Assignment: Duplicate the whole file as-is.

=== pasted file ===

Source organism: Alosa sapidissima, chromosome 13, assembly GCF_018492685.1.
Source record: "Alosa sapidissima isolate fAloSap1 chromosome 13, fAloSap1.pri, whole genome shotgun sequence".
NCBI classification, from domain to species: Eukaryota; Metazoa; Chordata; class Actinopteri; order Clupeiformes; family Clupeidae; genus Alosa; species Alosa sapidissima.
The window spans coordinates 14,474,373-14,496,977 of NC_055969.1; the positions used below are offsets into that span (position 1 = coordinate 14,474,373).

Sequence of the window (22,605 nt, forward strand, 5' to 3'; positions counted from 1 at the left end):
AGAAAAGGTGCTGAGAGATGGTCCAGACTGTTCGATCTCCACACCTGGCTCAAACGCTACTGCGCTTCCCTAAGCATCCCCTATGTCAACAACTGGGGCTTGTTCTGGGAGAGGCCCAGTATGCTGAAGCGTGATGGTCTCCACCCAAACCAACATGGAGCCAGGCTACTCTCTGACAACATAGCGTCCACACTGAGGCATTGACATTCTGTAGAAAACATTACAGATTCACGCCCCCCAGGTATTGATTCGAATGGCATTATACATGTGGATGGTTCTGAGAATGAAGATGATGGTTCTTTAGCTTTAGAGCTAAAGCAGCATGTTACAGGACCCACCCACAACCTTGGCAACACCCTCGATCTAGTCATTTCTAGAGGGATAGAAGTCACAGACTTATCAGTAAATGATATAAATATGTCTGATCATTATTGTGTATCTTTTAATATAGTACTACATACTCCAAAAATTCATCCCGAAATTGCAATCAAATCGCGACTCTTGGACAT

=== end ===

Source organism: Alosa sapidissima, chromosome 13, assembly GCF_018492685.1.
Source record: "Alosa sapidissima isolate fAloSap1 chromosome 13, fAloSap1.pri, whole genome shotgun sequence".
NCBI classification, from domain to species: Eukaryota; Metazoa; Chordata; class Actinopteri; order Clupeiformes; family Clupeidae; genus Alosa; species Alosa sapidissima.
The window spans coordinates 14,474,373-14,496,977 of NC_055969.1; the positions used below are offsets into that span (position 1 = coordinate 14,474,373).

Sequence of the window (22,605 nt, forward strand, 5' to 3'; positions counted from 1 at the left end):
AGAAAAGGTGCTGAGAGATGGTCCAGACTGTTCGATCTCCACACCTGGCTCAAACGCTACTGCGCTTCCCTAAGCATCCCCTATGTCAACAACTGGGGCTTGTTCTGGGAGAGGCCCAGTATGCTGAAGCGTGATGGTCTCCACCCAAACCAACATGGAGCCAGGCTACTCTCTGACAACATAGCGTCCACACTGAGGCATTGACATTCTGTAGAAAACATTACAGATTCACGCCCCCCAGGTATTGATTCGAATGGCATTATACATGTGGATGGTTCTGAGAATGAAGATGATGGTTCTTTAGCTTTAGAGCTAAAGCAGCATGTTACAGGACCCACCCACAACCTTGGCAACACCCTCGATCTAGTCATTTCTAGAGGGATAGAAGTCACAGACTTATCAGTAAATGATATAAATATGTCTGATCATTATTGTGTATCTTTTAATATAGTACTACATACTCCAAAAATTCATCCCGAAATTGCAATCAAATCGCGACTCTTGGACAT